Natural gas for vehicles: the future of heavy transport, today
Transportation is one of the biggest greenhouse gas (GHG) emitters, but it is also the industry with the greatest potential for emissions reduction. While electric cars are gaining in popularity, natural gas has become a worthy solution for the future of heavy transport.
In its 2030 Energy Policy , Québec “favours a low-carbon economy” by reducing the consumption of petroleum products by 40%, in other words, cutting the province’s energy consumption by close to half. The transportation sector alone accounts for 80% of this consumption. It emits 41% of Québec’s GHGs, 82% of which comes from road transport.
In the last two decades, key players in the economy have reduced their GHG emissions, a number of polluting industries have evolved or disappeared, companies have improved their energy efficiency, and individuals have abandoned oil heating.
But the transport sector has not kept pace with Québec’s energy developments. In fact, its GHG emissions have even grown by 30% since 1990. As such, this sector has a big role to play in the province’s energy future.
The good news is several fuels already exist that are more eco-friendly than gasoline and diesel. Among these, electricity and natural gas are the most promising in terms of their properties, cost, emissions and infrastructures. The first is definitely ideal for automobiles, and the second is best suited to heavy transport.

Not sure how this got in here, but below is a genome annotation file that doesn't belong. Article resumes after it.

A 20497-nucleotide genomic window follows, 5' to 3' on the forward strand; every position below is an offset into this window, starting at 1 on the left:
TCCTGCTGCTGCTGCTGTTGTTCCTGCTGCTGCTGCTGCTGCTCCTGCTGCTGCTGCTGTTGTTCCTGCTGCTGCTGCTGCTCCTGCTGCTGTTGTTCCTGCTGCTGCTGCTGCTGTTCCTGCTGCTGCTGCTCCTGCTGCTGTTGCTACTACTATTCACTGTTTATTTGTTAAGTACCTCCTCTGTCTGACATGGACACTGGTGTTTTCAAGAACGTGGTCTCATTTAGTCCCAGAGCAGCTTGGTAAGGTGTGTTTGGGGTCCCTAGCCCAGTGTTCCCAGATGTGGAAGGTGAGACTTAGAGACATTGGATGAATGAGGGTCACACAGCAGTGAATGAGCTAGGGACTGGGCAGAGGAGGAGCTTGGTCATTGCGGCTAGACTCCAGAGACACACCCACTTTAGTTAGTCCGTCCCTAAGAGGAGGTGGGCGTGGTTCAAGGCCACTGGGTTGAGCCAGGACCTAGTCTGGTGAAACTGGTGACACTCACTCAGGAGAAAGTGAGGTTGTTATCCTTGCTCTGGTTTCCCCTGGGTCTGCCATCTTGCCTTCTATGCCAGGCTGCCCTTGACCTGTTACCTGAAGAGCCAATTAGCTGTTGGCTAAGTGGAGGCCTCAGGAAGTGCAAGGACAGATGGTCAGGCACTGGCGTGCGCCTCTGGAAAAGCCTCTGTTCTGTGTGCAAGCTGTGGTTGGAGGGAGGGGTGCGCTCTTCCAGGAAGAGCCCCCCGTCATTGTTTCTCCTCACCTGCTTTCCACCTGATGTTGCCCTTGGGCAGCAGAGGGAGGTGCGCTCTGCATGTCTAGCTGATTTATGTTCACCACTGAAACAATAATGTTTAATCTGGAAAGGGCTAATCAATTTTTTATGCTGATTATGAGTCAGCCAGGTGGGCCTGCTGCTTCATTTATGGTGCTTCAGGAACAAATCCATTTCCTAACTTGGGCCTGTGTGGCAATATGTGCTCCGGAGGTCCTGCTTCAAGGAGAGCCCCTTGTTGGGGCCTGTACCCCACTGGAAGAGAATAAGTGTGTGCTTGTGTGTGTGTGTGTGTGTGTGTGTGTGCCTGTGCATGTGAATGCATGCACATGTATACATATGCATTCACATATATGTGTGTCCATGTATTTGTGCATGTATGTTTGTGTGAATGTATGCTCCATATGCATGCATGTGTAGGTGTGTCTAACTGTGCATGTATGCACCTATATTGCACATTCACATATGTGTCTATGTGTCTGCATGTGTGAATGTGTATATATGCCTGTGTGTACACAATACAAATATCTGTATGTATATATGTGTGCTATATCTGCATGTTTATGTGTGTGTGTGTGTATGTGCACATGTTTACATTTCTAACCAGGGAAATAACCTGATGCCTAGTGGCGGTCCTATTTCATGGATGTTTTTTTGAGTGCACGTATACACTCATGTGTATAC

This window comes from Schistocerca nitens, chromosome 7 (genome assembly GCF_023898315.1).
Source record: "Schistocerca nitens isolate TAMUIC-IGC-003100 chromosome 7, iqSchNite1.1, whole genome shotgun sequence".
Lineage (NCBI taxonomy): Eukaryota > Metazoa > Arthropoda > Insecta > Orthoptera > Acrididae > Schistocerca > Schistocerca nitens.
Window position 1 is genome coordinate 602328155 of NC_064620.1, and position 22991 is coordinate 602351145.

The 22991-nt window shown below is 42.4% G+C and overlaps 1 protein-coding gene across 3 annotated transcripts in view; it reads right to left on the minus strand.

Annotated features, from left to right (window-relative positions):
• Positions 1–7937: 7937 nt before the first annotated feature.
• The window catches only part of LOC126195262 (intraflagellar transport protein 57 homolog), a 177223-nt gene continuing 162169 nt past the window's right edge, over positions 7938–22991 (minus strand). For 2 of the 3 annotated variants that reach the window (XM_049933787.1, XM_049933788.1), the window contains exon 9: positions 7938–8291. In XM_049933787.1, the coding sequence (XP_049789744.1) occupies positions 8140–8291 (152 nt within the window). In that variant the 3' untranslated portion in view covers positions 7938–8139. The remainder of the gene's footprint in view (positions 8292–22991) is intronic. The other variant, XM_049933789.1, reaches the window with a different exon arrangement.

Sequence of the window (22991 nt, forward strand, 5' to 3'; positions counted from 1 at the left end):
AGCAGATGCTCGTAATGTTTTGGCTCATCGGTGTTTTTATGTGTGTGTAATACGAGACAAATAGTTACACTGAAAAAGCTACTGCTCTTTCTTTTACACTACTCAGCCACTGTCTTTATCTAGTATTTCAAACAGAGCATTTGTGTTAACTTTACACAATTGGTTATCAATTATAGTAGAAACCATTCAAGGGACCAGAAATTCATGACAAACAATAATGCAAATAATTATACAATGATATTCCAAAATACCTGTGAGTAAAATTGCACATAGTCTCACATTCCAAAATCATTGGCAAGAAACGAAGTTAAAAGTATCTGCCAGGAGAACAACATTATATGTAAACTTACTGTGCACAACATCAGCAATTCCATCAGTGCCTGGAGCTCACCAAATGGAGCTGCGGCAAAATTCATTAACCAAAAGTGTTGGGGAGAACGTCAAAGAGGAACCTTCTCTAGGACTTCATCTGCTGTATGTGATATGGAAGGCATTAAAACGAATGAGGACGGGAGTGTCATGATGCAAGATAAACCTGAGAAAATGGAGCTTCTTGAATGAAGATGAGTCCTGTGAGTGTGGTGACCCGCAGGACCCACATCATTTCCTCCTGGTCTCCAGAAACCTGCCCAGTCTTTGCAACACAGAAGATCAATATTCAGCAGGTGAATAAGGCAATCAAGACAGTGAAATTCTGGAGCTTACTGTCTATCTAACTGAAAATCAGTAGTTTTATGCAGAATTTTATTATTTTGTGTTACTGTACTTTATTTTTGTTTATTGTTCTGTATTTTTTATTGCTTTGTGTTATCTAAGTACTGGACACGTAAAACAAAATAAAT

Indeed, a natural gas engine emits up to 25% less GHG than a diesel engine and reduces the fine particle emissions causing smog by 97%. It is also less costly in the long term, emits less smell and is quieter. And the gap is growing because manufacturers are producing increasingly efficient models. In fact, the Cummins Westport engine features the latest developments in natural gas for vehicles (NGV). It is the first engine to meet the emissions standard of less than 0.02 grams of nitrogen oxide per horsepower-hour. This engine’s technology does not require complex treatments to counter polluting emissions, such as particulate filter maintenance or selective catalytic reduction using urea.
There are already more than 600 trucks using NGV in our province, and over 40,000 in North America. Several leading carriers have fully or partially converted their fleets.
The number of NGV stations in Québec is also expanding rapidly, with 27 to date (18 private and 9 public ), compared with just 2 in 2013. And more stations are planned for in 2018.
Soon, multi-fuel stations will be built, where cars will be able to charge their batteries while trucks fill up with natural gas.
Toward renewable sources
NGV is all the more beneficial for the environment when it comes from renewable sources, which boost GHG reductions to 99.4% compared with diesel. These sources, produced from the decomposition of organic matter, are abundant.
Biomethanization—the production of natural gas from domestic waste or agricultural residue—is gaining ground in Québec. Already, some 15 projects are underway in local communities, helped by Énergir promoting the development of renewable sources, the Québec heavy transport sector will be able to help the province achieve its GHG reduction targets and ensure a promising energy future.